Media Centre

Press releases

Real lives

Highlights from the region

EBOLA Outbreak in West Africa

Crisis in the Sahel

Mali Emergency

Photo essays

Facts and Figures

 

Mauritania: making exclusive breastfeeding a priority

Mauritania
© UNICEF/Mauritania/ 2008/Dah Habib
Skilled and practical help is needed to promote adequate feeding practices

NOUAKCHOTT, Mauritania - Dadda Mint Brahim, 26 years old, could barely find her way in the narrow corridors of Sebeka’s hospital maternity, where dampness and heat amplify the painful screams and moans of women delivering.

Protecting breastfeeding to avert diseases
Covered with a cloth, Dadda carried her son Ely aged fifty days only, who has already had Diarrhea, fever and vomiting since he was put on a milk substitute. Dadda scarcely breastfed her child since his birth as she had little milk. Since birth, Ely was confided to his grandmother and he was not put to the breast until 8 hours later, to face the bitter fact that they had to find alternative feeding, in the absence of his mother’s milk.

Dadda was supported by her family, community and her mother. Dadda’s mother continuously encouraged and backed her up to persevere. With that, Dadda began to see some improvement and she remembered what her mother said “ I was fully fed with plenty of milk, something that I  have to do with my own child thanks to my double efforts”. In addition to maternal milk, Ely received concentrated milk and Dadda exclaimed “because of the soaring prices, I had to give him concentrated milk instead which made him sick, but do I have a choice?” Aissata Amadou, a nutrition assistant, who treated Ely advised Dadda to eat adequately several times a day and to put Ely to the breast exclusively for six months.

Training and supporting health staff to promote breastfeeding
Exclusive breastfeeding is well recommended by health workers who constantly advised mothers on its need and its efficiency. The lack of training, monitoring and of appropriate tools are the main constraints encountered by Dr. Mohamed Ould Moujtabaa, who exclaimed ”even though breastfeeding is strongly recommended, we have neither a special unit, nor do we have a specific program for breastfeeding in our maternity that carries out around 7000 childbirths yearly.”   

Ouley Diop a midwife informed that the promotion of exclusive breastfeeding goes through several continued sensitization campaigns involving health workers, communities and civil society. The rate of exclusive breastfeeding has sharply dropped in Mauritania from 20%  to 11% in the absence of supporting programs and strategies between 2000 and 2006. To curb this trend, Mohamed Ag Bendech, UNICEF Nutrition Specialist in Mauritania, calls for an effective implementation of the Infant and Child Feeding Strategy in association with the Accelerated Child Survival and Development Strategy and its relevant interventions and to extend partnership fostering in order to scale up.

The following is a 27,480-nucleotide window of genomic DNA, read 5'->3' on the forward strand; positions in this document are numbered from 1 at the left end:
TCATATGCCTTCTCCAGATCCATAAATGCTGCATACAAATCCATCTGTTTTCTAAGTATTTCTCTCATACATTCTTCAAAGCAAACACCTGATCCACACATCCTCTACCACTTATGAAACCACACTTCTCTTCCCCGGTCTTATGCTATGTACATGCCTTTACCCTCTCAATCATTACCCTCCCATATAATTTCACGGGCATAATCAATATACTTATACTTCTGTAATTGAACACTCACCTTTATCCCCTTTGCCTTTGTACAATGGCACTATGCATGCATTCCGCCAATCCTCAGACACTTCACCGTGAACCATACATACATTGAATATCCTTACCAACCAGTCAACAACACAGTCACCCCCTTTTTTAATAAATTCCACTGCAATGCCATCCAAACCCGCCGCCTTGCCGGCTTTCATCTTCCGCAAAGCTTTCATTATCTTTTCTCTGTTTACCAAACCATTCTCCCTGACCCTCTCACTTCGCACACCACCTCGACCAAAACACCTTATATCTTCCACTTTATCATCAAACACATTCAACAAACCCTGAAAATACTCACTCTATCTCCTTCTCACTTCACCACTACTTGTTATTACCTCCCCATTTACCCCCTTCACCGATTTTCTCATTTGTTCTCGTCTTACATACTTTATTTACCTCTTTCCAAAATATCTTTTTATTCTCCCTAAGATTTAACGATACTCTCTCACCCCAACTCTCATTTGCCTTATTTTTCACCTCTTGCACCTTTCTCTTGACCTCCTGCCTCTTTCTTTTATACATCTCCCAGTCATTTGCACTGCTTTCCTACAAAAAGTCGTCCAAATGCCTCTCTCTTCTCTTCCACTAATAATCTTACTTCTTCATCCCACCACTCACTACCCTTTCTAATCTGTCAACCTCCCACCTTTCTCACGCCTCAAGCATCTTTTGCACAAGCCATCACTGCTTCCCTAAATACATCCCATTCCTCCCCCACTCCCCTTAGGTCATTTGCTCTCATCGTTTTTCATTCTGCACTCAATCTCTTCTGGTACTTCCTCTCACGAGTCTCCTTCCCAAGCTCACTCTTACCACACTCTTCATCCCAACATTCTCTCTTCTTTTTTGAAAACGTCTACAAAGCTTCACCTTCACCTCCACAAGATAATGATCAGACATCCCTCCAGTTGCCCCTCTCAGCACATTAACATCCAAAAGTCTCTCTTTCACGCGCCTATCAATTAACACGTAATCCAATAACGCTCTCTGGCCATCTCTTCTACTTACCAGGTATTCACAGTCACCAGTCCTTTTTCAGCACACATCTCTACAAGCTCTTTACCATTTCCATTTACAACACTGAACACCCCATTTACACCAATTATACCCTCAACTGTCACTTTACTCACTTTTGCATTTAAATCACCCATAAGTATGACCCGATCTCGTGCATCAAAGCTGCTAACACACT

Mobilizing communities to boost child survival
The promotion of exclusive breastfeeding has lately known a new powerful momentum following the first national World Breastfeeding Week celebration. The week celebrations included social mobilization, media coverage, national advocacy and communication for behavioral change aimed at communities.

The promotion of the Baby Friendly Hospitals initiative has well clarified to the public the need to start exclusive breastfeeding an hour after birth and to continue until reaching the age of six months and that remained a key issue at the core of Health programs and a major result to be achieved. Dr. Kane of Health Ministry declared that “We are in the process of restarting with exclusive breastfeeding initiative which is a critical issue for child survival and development”.
 
In order for this programme to succeed, mothers are more than ever before in need of listening, accurate information, specialized and skilled assistance and in need of suitable support in order to strengthen self awareness, to disseminate the values of help to mothers and to create optimal conditions for an effective support to mothers.  Effectively, this is well the aim of partner’s commitment, especially that of Great Britain’s Department of International Development (DFID) which supports UNICEF and UNICEF Set Aside Funds for the implementation of this strategy.  

The diversified partnership and fundraising are essential to sustain this momentum and to scale up the program. With that, Dadda and many other Mauritanian mothers have some hope now to be able learn how to properly breastfeed and to ensure the survival and development of their children.

Story by Brahim Ould Isselmou

 

 
Search:

 Email this article

unite for children